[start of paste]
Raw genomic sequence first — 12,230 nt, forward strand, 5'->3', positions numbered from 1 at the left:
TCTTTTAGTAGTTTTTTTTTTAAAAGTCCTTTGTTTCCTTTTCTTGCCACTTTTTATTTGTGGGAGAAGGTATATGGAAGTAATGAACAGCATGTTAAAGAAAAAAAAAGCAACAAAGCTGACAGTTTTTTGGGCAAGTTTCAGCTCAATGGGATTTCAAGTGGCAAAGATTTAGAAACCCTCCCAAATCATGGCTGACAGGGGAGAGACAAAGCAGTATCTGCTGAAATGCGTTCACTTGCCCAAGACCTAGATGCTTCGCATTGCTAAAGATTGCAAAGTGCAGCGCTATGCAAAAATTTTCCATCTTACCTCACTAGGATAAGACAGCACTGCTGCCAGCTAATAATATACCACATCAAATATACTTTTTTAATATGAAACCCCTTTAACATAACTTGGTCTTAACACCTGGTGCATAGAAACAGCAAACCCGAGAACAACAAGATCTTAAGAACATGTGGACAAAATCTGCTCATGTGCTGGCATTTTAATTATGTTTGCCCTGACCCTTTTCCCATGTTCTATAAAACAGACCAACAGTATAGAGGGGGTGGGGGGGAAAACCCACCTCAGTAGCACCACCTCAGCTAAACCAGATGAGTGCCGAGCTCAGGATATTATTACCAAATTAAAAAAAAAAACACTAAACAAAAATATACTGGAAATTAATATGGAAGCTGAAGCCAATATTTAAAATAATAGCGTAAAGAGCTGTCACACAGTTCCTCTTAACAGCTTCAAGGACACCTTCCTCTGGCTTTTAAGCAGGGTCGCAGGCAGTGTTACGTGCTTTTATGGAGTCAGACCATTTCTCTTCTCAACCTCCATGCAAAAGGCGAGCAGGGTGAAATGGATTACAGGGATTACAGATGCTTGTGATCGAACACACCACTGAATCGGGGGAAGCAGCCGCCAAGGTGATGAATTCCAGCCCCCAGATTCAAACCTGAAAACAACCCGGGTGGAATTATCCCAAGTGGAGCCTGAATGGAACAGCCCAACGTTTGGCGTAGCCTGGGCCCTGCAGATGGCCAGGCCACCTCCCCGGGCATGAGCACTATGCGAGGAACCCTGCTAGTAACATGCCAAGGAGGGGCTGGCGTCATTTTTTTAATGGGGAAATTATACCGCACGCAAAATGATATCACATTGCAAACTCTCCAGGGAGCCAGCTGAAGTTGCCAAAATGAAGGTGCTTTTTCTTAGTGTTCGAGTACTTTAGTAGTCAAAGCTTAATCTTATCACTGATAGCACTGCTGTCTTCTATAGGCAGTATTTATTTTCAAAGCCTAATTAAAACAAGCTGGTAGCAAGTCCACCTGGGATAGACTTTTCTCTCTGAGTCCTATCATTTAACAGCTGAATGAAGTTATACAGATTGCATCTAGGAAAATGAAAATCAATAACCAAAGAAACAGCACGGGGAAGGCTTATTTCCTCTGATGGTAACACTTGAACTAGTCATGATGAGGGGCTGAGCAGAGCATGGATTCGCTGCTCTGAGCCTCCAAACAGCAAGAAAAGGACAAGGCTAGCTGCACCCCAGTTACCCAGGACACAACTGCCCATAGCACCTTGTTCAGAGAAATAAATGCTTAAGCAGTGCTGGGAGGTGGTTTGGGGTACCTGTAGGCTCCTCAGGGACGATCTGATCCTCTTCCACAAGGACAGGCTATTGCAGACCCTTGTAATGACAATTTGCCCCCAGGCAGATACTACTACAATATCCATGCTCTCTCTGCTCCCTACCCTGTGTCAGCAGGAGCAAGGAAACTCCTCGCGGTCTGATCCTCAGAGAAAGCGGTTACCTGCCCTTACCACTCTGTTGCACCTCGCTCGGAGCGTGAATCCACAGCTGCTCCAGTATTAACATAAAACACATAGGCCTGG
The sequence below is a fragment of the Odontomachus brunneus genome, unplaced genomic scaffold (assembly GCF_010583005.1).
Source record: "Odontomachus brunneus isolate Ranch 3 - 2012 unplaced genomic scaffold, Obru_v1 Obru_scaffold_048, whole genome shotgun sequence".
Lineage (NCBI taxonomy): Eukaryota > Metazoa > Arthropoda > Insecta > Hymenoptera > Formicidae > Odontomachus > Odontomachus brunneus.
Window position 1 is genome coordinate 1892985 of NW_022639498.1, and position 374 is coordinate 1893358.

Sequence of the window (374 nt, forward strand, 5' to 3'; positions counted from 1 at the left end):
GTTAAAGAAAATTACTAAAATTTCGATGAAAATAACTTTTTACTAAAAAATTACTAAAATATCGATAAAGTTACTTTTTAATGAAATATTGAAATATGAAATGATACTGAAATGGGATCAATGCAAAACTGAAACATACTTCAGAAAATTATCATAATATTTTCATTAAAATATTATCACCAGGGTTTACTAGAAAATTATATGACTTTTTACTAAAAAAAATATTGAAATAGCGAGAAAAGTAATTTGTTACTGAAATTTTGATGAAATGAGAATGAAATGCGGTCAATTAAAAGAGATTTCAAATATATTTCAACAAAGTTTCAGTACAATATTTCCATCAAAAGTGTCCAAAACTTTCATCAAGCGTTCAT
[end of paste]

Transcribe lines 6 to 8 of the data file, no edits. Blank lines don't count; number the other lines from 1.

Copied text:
Window position 1 is genome coordinate 1892985 of NW_022639498.1, and position 374 is coordinate 1893358.

Sequence of the window (374 nt, forward strand, 5' to 3'; positions counted from 1 at the left end):
GTTAAAGAAAATTACTAAAATTTCGATGAAAATAACTTTTTACTAAAAAATTACTAAAATATCGATAAAGTTACTTTTTAATGAAATATTGAAATATGAAATGATACTGAAATGGGATCAATGCAAAACTGAAACATACTTCAGAAAATTATCATAATATTTTCATTAAAATATTATCACCAGGGTTTACTAGAAAATTATATGACTTTTTACTAAAAAAAATATTGAAATAGCGAGAAAAGTAATTTGTTACTGAAATTTTGATGAAATGAGAATGAAATGCGGTCAATTAAAAGAGATTTCAAATATATTTCAACAAAGTTTCAGTACAATATTTCCATCAAAAGTGTCCAAAACTTTCATCAAGCGTTCAT